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Australian unemployment drops to lowest in more than six years
[SYDNEY] Australia's jobless rate fell to the lowest in more than six years in September as fewer people sought work, suggesting the drop is unlikely to alter the Reserve Bank's policy outlook.
While unemployment fell from 5.3 per cent to 5 per cent - the level estimated by the central bank to signal full employment - the workforce participation rate declined to the lowest in almost a year. The data was released by the Australian Bureau of Statistics in Sydney.
"From a Reserve Bank perspective, this is a mixed job report," said economist Callam Pickering of global jobs site Indeed, who previously worked at the central bank. "The unemployment rate may be well below their official forecasts but broader measures of unemployment remain elevated. There is also nothing positive about participation falling."
Australia's monthly jobs data is prone to volatility as samples rotate, while the RBA tends to look at longer-term trends to gauge the labor market's health.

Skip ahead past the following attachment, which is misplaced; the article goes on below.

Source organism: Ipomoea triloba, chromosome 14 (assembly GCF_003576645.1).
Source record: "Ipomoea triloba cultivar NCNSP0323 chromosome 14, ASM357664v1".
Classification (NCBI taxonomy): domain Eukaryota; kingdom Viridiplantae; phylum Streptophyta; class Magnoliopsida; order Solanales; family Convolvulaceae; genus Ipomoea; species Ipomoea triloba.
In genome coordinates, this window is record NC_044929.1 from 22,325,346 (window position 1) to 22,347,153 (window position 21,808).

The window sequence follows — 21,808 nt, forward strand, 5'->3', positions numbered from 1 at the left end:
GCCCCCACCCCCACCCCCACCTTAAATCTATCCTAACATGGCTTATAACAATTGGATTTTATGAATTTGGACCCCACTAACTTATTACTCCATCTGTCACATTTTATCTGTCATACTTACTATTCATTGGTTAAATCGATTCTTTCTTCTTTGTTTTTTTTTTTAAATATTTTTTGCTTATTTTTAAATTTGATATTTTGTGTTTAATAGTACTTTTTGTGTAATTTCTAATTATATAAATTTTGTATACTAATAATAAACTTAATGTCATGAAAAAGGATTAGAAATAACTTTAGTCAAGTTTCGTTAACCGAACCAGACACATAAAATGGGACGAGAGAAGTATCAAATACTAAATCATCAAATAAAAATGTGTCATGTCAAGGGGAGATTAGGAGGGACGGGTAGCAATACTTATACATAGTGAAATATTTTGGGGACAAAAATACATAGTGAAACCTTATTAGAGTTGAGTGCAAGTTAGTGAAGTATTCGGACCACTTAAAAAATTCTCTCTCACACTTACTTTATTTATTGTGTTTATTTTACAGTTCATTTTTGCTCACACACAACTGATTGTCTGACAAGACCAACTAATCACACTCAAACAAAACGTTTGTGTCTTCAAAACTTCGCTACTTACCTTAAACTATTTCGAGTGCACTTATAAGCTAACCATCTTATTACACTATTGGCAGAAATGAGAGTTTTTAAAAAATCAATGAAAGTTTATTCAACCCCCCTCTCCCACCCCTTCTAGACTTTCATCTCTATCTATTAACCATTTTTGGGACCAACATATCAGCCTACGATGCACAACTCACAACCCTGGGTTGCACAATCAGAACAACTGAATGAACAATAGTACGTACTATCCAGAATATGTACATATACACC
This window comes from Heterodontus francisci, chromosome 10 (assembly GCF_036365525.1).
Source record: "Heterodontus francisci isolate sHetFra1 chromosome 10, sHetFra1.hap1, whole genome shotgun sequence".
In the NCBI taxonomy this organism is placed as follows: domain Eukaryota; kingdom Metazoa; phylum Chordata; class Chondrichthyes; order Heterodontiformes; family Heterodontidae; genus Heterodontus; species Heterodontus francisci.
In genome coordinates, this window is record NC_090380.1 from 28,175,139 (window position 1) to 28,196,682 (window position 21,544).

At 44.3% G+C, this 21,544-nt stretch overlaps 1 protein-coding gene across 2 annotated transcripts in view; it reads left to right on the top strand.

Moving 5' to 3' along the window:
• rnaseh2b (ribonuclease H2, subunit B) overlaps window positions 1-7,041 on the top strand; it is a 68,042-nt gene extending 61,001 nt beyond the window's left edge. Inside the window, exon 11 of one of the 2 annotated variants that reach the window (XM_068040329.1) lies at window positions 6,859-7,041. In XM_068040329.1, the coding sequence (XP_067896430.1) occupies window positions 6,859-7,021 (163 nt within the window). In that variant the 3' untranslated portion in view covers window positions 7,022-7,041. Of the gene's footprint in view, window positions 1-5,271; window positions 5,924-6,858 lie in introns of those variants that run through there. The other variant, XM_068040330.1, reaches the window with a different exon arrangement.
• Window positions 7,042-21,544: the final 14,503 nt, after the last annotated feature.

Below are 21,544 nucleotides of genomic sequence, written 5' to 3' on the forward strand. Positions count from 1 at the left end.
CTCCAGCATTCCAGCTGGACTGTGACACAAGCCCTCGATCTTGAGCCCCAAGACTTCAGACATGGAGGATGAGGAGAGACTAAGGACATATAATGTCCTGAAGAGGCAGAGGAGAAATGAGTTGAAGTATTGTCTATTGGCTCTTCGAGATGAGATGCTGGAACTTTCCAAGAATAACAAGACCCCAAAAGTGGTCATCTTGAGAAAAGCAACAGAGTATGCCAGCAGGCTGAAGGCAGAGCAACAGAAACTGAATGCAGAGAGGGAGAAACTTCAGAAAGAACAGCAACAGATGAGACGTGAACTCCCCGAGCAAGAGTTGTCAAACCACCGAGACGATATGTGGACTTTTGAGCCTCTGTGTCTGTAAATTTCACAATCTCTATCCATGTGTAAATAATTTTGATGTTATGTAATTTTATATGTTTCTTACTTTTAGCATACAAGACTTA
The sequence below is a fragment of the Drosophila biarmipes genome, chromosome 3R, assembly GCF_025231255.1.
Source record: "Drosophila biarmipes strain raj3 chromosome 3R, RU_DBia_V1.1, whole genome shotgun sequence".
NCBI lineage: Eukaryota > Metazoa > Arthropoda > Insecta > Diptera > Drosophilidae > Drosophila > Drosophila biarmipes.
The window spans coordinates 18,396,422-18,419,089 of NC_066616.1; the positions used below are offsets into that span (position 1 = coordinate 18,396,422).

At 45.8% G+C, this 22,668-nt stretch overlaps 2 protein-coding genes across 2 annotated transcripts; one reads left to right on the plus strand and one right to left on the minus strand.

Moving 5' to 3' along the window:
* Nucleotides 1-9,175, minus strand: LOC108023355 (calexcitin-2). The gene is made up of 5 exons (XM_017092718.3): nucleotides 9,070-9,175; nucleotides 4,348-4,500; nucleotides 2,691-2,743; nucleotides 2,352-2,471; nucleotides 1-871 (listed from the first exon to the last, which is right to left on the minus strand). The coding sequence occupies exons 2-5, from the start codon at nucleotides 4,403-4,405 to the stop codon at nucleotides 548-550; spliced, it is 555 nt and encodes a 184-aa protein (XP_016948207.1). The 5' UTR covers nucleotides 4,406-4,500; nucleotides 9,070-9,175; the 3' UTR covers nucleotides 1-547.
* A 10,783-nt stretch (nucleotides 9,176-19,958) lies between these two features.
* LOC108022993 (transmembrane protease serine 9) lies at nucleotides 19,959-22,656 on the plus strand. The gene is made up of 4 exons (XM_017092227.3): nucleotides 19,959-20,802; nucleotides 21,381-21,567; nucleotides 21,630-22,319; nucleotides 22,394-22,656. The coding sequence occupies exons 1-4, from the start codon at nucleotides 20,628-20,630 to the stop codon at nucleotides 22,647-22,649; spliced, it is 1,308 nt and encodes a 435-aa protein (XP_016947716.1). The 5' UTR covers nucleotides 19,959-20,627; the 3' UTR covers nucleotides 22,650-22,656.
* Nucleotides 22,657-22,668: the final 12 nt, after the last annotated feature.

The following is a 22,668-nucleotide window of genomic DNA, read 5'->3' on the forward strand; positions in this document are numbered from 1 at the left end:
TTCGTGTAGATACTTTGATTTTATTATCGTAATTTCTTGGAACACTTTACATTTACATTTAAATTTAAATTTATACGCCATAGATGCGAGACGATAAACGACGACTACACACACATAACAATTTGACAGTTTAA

Moreover, while the central bank estimates 5 per cent is about the level where employers begin to offer higher wages to attract workers, current global trends suggest jobless rates have to fall further to do that than in the past.
"Recent international experience indicates that the unemployment rate could decline further than historical experience would suggest before we see a material increase in wages growth," Deputy Governor Guy Debelle said in a speech about the labor market on Wednesday.
The RBA, in its most recent outlook, forecast unemployment would only reach 5 percent at the end of 2020.
The state of Victoria led gains with 20,000 jobs, while New South Wales, the most populous state, added 2,800 and its jobless rate fell to just 4.4 per cent.
The central bank has kept its key interest rate at a record low for a prolonged stretch to help boost hiring and spur the economy, which expanded at the fastest pace in six years in the second quarter.
That, in time, should rekindle inflation and potentially clear the path for the first rate hike since 2010; however, traders see little prospect of that happening in the next 12 months.
"The unemployment rate fell to the RBA's estimate of the natural rate in September, two years and three months ahead of schedule. But our message on whether that will trigger much faster wage growth is ‘don't hold your breath'," said Paul Dales, chief economist for Australia at Capital Economics.